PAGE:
People v. Williams
Issue before the Court:
Whether, in response to a jury request for a readback of the “text of the criminal charges and relevant definitions,” a trial court may display the requested material on a “visualizer” in open court without the consent of defense counsel, under CPL 310.30.
In a unanimous decision written by Judge Garcia, the Court found that consent is not required under CPL 310.30 to use a visualizer for a requested readback of relevant criminal statutes in open court. CPL 310.30 authorizes the court to “give” “copies” of statutes to a deliberating jury upon request, but only with the parties’ consent. Here the defense objected to the display of the text to the jury on a visualizer, saying once jurors are handed instructions “in written form, whether it is visually or physically, that they then start having the ability to interpret based on how they see the word, [and] what punctuation may or may not be there....” The Court disagreed, finding that displaying the text on a visualizer was the same as the oral charge, and the trial court here had not abused its discretion.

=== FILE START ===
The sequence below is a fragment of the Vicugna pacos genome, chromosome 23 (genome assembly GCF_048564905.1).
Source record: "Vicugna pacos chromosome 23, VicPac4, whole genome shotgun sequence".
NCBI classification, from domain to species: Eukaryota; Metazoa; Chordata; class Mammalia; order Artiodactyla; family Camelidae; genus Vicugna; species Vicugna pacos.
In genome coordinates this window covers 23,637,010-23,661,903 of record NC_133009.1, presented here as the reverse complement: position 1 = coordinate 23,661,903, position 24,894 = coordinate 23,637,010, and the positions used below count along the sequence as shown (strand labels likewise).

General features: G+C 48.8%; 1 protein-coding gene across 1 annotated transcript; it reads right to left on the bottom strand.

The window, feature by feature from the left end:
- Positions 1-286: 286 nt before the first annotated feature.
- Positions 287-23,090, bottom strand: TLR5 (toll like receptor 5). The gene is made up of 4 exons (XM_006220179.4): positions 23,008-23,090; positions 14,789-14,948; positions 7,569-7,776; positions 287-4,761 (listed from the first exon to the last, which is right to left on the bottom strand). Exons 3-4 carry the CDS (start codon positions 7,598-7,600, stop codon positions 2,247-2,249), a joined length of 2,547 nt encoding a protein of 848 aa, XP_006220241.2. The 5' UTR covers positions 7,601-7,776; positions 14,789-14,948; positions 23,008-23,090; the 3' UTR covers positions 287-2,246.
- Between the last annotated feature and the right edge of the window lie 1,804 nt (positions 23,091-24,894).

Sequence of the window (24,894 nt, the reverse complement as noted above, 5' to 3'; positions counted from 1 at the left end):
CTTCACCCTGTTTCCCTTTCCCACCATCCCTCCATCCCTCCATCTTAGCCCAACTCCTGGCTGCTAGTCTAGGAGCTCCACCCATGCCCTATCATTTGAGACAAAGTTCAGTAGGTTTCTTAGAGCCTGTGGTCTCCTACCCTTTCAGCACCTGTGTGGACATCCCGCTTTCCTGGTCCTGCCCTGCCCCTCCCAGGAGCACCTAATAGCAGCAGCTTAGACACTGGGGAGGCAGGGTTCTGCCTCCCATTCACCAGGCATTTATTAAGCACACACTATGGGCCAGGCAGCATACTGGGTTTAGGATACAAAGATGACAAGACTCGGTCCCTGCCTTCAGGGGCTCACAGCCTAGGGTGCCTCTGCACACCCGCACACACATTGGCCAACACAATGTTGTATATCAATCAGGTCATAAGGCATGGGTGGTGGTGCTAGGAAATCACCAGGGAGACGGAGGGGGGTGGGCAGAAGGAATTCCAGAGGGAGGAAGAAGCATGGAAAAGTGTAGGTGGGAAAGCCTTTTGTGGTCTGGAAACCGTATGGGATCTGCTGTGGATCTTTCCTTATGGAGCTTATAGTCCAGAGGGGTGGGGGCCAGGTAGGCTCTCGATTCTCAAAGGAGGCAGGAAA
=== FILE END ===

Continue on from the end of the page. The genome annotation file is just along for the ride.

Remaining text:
The Court considered this a matter of statutory interpretation, and looked to the “plain meaning” of the language of CPL 310.30. Dictionary definitions of “giving” have been found by the Court to be synonymous with “furnishing.” But “displaying” is not the same as “giving” or “furnishing.” The Court reasoned that its interpretation is consistent with the statute’s legislative history and with the concern of avoiding the “risks associated with the physical presence of the text in the jury room.” Here, where the requested instruction was given in the presence of counsel in open court and not in the jury room, these risks were “not implicated.” The Court also found that a due process claim related to this issue was unpreserved.
This case serves as a reminder of the precise use of language that takes place in statutory construction. It also represents yet another setback for the defense by this prosecution-leaning Court – albeit with a less common unanimous decision.